Let me begin with a little bit of background. My husband and I had our first baby, a boy. He was perfect in every way as all babies are, but he was more than just perfect. He really was amazing. He was always happy, slept great right from the beginning and he was as cute as can be. We felt as though we had hit the jackpot when it came to parenting a newborn. He continued to be an “easy” baby and toddler. Life was great. Parenting was great.
Then it happened, we became pregnant with baby 2. As soon as others learned we were pregnant the warnings began. People were always saying things like, “Baby 2 is going to be so different,” or, “just wait until baby 2 is here,” and even, “you know you aren’t lucky enough to have 2 easy babies.” I figured they were right. My pregnancy was more difficult this time and I could already tell that baby was more active than his brother before he was even born. For lack of a better word, we were doomed this time!
I was expecting a difficult baby. I was expecting to not have enough love left to give a second baby. Surely, there was no way I could love another baby boy as much as I loved my first. But then he arrived. I loved him so, so much. He was easy, even easier than my first baby. My recovery was easier. We were all feeling great.
But, what no one prepared me for was the feeling of not having enough love to give my first. Why didn’t I enjoy being with him as much? Why was I constantly loosing my patience and yelling? Why was he not listening? My nearly 3 year old who I had loved so much and had all of the patience in the world for was driving me absolutely bananas. He was constantly whining, crying and not listening to either of us, at all.
I felt so guilty. The mom guilt was so strong. My oldest was the best, sweetest, most gentle big brother right from the beginning. He was and still is always asking to hold the baby, helping get diapers for the baby, encouraging the baby to burp, talking sweetly to baby, etc. During all of this love he was showing for his baby brother it was like he forgot how to love us, and we forgot how to love him.
I began talking to other moms and doing some reading to find out what we could do to try to remedy the issues we were having. It became clear to me that although we thought we had prepared him, the fact was that his whole world had changed. Here are some of the things that I found to work best for our family, so they might work for yours too.
- Recognizing and calling out big brother’s needs to the baby. This makes my oldest light up with delight every time I do this. When the baby is crying, but can obviously wait a minute or two and big brother needs something I will say, “Hold on baby, you’re going to have to be patient, big brother needs _____ I am going to help him first.” This accomplishes two things. First, it recognizes that the older sibling still has needs. Second, it validates for the older sibling that they are still a priority to you.
- Let the older sibling help. Allow them to hold the baby, with help if needed. As long as baby isn’t nursing or has just fallen asleep, when big brother asks to hold baby, he gets to. If big brother says baby pooped, even when I know he hasn’t, we change his diaper. Can this be time consuming? Sure, but it has helped the boys to further their bond, and also has helped lift the resentment toward my husband and I. I am not sure why it has helped so much, maybe big brother just views himself as a caregiver as well.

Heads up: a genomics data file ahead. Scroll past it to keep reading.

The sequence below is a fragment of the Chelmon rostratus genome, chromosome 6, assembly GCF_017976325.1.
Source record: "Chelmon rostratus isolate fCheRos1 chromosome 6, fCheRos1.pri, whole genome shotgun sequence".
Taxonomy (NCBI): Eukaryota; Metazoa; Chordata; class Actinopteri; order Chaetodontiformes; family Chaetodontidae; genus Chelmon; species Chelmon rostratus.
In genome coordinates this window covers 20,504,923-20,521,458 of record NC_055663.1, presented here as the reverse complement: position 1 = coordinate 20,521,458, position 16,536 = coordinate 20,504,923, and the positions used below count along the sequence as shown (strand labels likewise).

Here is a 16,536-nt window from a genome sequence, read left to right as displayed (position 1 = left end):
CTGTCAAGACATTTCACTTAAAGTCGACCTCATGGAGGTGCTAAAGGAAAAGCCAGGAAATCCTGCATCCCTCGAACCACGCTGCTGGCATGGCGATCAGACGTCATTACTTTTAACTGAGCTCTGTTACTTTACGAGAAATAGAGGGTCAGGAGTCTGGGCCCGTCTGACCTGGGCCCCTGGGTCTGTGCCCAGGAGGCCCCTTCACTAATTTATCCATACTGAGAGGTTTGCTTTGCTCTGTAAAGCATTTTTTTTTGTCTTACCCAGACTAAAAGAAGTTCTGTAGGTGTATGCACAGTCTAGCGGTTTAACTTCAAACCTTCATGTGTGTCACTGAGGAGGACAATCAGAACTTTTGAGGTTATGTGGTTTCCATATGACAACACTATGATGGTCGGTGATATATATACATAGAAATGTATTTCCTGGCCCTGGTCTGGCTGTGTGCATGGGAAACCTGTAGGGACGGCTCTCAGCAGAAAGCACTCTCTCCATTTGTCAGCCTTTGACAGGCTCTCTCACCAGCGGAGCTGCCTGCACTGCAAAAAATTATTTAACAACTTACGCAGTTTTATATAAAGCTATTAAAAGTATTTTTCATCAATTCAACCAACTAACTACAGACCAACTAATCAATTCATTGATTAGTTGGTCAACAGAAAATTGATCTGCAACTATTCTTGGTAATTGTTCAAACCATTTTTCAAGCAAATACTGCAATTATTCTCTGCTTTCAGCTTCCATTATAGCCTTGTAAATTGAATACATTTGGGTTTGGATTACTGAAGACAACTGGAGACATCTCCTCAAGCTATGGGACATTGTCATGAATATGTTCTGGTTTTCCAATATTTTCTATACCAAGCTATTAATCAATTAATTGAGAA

- Establish expectations with your partner and child. This one is a big one. Both my husband and I were yelling more, and I was not OK with that. I did not want my son to be spending all day in time out for not listening either. My husband and I talked, and cried and talked some more about what to do. We agreed with asking big brother to correct his behavior one time nicely and clearly stating to him that that was his one nice warning. Then we would give him a stern warning, and if the behavior was still not corrected he would go to time out. The next morning we shared this expectation with our toddler. Guess who has been listening and hasn’t been to timeout at all? Clear and consistent expectations are key.
- Quality time outside of the home. Before the baby we were always busy doing things outside of the home. Baby arrived and that pretty much came to a screeching halt. My husband began taking my son out to breakfast once a week by himself. Once I was feeling up to it and baby’s sleep patterns were a little more established I began going on short outings with our oldest alone. Taking him outside of the home gives it a different dynamic and level of specialness than just playing with him at home.
- Ignore and up the positives. This one can be SO hard. Ignore the bad behavior. Basically give the kid a free pass so to say. Their world was turned upside down. Ignoring the negative as much as possible and praising the positive in an overkill manner, even for just a day or two helped us tremendously.
Adjusting to life with two has been an adventure that I wasn’t expecting. We are slowly but surely finding our new normal. Our family’s love is different, changed slightly, but grown exponentially.